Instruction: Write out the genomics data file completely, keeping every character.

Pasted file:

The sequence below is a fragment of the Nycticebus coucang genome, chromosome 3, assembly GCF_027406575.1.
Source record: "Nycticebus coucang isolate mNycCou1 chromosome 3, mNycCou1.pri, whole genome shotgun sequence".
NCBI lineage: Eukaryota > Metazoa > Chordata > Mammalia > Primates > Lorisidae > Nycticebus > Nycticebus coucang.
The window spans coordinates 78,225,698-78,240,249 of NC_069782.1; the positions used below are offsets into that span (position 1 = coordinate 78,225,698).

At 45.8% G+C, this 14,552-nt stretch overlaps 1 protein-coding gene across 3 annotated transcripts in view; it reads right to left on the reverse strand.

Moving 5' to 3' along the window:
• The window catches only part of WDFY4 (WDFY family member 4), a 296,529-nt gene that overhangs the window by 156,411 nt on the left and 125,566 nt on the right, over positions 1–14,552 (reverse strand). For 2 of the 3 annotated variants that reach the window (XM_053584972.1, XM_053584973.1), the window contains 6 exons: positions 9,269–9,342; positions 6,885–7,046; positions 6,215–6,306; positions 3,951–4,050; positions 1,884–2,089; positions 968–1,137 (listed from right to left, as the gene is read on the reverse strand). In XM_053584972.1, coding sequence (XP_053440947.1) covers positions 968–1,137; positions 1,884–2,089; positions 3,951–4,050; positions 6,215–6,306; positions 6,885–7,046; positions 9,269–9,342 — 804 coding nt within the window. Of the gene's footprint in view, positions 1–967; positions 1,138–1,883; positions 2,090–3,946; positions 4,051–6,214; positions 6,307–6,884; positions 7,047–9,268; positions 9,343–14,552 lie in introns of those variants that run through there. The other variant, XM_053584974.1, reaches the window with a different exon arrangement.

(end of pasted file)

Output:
The sequence below is a fragment of the Nycticebus coucang genome, chromosome 3, assembly GCF_027406575.1.
Source record: "Nycticebus coucang isolate mNycCou1 chromosome 3, mNycCou1.pri, whole genome shotgun sequence".
NCBI lineage: Eukaryota > Metazoa > Chordata > Mammalia > Primates > Lorisidae > Nycticebus > Nycticebus coucang.
The window spans coordinates 78,225,698-78,240,249 of NC_069782.1; the positions used below are offsets into that span (position 1 = coordinate 78,225,698).

At 45.8% G+C, this 14,552-nt stretch overlaps 1 protein-coding gene across 3 annotated transcripts in view; it reads right to left on the reverse strand.

Moving 5' to 3' along the window:
• The window catches only part of WDFY4 (WDFY family member 4), a 296,529-nt gene that overhangs the window by 156,411 nt on the left and 125,566 nt on the right, over positions 1–14,552 (reverse strand). For 2 of the 3 annotated variants that reach the window (XM_053584972.1, XM_053584973.1), the window contains 6 exons: positions 9,269–9,342; positions 6,885–7,046; positions 6,215–6,306; positions 3,951–4,050; positions 1,884–2,089; positions 968–1,137 (listed from right to left, as the gene is read on the reverse strand). In XM_053584972.1, coding sequence (XP_053440947.1) covers positions 968–1,137; positions 1,884–2,089; positions 3,951–4,050; positions 6,215–6,306; positions 6,885–7,046; positions 9,269–9,342 — 804 coding nt within the window. Of the gene's footprint in view, positions 1–967; positions 1,138–1,883; positions 2,090–3,946; positions 4,051–6,214; positions 6,307–6,884; positions 7,047–9,268; positions 9,343–14,552 lie in introns of those variants that run through there. The other variant, XM_053584974.1, reaches the window with a different exon arrangement.